Petitioner, currently confined at the Atlanta federal penitentiary as a mandatory release violator, seeks his release upon a writ of federal habeas corpus under 28 U.S.C. section 2241. His petition was filed in this District on October 28, 1968. He was transferred to the Atlanta federal penitentiary on October 16, 1968. Because he attacks his continued detention based upon parole revocation rather than the validity of his sentence as such, petitioner must bring suit against his warden at the place of incarceration.
Accordingly, his application must be dismissed for lack of jurisdiction, without prejudice to renewal in the federal court in the district where he is now confined.
Apart from the jurisdictional defect, the petition is without merit. Petitioner received a ten-year prison term on May 28, 1958, in the United States District Court for the Eastern District of Louisiana, following his conviction of a narcotics violation, 21 U.S.C. section 174. He was accorded his mandatory release on December 17, 1964, after serving more than six and one-half years. He was continued as if on parole through the unexpired portion of his sentence, less 180 days, or about three years.
On September 16, 1966, he was arrested as a parole violator for failure to report to his parole officer, and in December, 1966, his parole was revoked. He was again released on June 19, 1967, now having served about seven years and four months of the original sentence. He thus remained as if on parole for a period which taking into account the 180-day deduction provided in Title 18, section 4164, came to about two years and two months, due to terminate in August, 1969. His arrest on August 23, 1968, again for failure to report, was well within the period remaining before the expiration of his sentence. The warrant, issued and executed within the period of his maximum term, was valid.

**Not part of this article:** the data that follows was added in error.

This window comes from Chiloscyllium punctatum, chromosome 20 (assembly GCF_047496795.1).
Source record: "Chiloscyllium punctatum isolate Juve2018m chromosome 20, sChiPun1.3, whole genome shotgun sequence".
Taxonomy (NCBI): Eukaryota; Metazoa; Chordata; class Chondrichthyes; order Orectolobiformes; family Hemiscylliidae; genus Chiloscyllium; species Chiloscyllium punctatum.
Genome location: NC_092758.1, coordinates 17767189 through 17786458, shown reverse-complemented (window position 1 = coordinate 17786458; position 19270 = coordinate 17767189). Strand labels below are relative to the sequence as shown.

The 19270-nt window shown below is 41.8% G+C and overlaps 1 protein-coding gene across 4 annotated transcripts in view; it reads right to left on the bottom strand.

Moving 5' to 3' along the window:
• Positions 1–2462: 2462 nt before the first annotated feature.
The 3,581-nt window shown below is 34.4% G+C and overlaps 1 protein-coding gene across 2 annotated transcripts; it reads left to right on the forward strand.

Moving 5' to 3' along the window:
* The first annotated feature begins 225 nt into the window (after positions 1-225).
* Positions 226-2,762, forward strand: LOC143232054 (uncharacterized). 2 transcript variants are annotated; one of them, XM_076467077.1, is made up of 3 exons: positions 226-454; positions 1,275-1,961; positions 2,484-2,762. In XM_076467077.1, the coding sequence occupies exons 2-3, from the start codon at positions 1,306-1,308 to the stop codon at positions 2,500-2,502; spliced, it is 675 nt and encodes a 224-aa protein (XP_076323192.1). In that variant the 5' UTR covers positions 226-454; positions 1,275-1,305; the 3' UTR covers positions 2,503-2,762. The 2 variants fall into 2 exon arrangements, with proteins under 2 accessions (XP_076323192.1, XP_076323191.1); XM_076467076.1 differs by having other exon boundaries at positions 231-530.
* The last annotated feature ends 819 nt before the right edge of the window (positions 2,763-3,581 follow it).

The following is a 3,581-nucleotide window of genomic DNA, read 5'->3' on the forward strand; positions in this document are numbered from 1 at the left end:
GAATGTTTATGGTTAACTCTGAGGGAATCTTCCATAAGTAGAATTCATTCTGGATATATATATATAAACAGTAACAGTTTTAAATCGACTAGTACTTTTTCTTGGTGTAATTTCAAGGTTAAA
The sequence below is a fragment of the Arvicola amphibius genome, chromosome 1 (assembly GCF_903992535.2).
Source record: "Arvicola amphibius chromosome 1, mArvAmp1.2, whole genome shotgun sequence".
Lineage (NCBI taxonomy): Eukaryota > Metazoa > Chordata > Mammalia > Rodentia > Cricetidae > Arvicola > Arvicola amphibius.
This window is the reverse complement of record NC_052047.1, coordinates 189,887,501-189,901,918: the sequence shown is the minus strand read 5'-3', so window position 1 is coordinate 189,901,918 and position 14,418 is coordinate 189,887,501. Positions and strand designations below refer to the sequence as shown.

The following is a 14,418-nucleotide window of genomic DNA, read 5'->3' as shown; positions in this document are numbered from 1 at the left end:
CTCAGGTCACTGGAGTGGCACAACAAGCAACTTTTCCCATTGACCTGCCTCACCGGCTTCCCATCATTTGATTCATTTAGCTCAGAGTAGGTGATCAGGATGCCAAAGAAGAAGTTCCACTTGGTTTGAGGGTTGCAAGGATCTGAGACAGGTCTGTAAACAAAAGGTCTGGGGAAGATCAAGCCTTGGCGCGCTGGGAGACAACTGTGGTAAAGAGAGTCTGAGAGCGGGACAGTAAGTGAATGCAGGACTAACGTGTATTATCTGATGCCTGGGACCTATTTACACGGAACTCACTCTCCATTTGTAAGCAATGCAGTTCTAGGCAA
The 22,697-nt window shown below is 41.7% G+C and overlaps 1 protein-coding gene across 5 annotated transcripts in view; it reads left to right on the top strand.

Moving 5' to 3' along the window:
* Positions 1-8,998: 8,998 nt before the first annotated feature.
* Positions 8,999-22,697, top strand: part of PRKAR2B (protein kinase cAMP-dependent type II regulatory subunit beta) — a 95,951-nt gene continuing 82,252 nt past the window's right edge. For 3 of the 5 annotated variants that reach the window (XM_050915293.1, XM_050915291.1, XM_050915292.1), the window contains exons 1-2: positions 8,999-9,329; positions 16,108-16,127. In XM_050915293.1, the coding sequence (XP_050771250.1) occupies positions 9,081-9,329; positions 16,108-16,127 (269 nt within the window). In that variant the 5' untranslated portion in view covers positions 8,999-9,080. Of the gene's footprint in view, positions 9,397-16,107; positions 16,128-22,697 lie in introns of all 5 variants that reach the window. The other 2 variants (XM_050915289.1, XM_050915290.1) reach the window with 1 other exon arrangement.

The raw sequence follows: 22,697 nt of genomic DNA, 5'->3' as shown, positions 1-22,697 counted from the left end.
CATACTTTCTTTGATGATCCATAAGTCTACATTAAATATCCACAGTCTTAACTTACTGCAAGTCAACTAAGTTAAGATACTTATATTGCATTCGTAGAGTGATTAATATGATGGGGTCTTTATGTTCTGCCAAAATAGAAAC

In his traverse petitioner indicates that on at least one federal release he served time in a New York state prison. He argues for the first time that the government "unwittingly waived or relinquished jurisdiction" over him by releasing him without formal papers. But petitioner was released on the condition that a violation of the terms of parole would subject him to the reinstatement of incarceration and the possible loss of earned "good time" credit, without regard to the formality of the papers.
The contention that the government lacked power to impose a sentence concurrent with one imposed by the State of New York is incorrect
and overlooks that while petitioner was on release he was not serving his federal sentence. Execution of that sentence had been conditionally suspended, and petitioner's violation of the conditions led to revocation of the suspension.
The federal government may surrender a prisoner to another jurisdiction for trial on a pending charge or service of another sentence without thereby losing jurisdiction over the convict.